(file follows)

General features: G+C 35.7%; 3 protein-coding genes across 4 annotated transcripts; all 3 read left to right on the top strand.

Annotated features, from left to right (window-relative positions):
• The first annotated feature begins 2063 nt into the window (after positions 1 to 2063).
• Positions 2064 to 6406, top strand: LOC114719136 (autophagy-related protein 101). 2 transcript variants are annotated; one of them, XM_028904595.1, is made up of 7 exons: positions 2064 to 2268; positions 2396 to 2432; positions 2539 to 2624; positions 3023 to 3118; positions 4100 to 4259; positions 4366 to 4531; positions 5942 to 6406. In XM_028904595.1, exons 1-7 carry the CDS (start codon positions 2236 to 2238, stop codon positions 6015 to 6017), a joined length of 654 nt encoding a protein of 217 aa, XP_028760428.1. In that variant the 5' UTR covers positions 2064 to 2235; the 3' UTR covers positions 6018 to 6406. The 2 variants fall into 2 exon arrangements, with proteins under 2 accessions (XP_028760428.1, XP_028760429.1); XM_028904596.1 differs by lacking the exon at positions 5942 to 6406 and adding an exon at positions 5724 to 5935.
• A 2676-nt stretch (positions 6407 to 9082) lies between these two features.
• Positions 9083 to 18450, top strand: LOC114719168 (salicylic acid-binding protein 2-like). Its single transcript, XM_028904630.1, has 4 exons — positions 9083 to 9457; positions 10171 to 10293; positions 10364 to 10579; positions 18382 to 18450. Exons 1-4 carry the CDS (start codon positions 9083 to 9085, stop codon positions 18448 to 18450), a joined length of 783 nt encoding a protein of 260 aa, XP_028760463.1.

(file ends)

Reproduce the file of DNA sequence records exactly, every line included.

General features: G+C 35.7%; 3 protein-coding genes across 4 annotated transcripts; all 3 read left to right on the top strand.

Annotated features, from left to right (window-relative positions):
• The first annotated feature begins 2063 nt into the window (after positions 1 to 2063).
• Positions 2064 to 6406, top strand: LOC114719136 (autophagy-related protein 101). 2 transcript variants are annotated; one of them, XM_028904595.1, is made up of 7 exons: positions 2064 to 2268; positions 2396 to 2432; positions 2539 to 2624; positions 3023 to 3118; positions 4100 to 4259; positions 4366 to 4531; positions 5942 to 6406. In XM_028904595.1, exons 1-7 carry the CDS (start codon positions 2236 to 2238, stop codon positions 6015 to 6017), a joined length of 654 nt encoding a protein of 217 aa, XP_028760428.1. In that variant the 5' UTR covers positions 2064 to 2235; the 3' UTR covers positions 6018 to 6406. The 2 variants fall into 2 exon arrangements, with proteins under 2 accessions (XP_028760428.1, XP_028760429.1); XM_028904596.1 differs by lacking the exon at positions 5942 to 6406 and adding an exon at positions 5724 to 5935.
• A 2676-nt stretch (positions 6407 to 9082) lies between these two features.
• Positions 9083 to 18450, top strand: LOC114719168 (salicylic acid-binding protein 2-like). Its single transcript, XM_028904630.1, has 4 exons — positions 9083 to 9457; positions 10171 to 10293; positions 10364 to 10579; positions 18382 to 18450. Exons 1-4 carry the CDS (start codon positions 9083 to 9085, stop codon positions 18448 to 18450), a joined length of 783 nt encoding a protein of 260 aa, XP_028760463.1.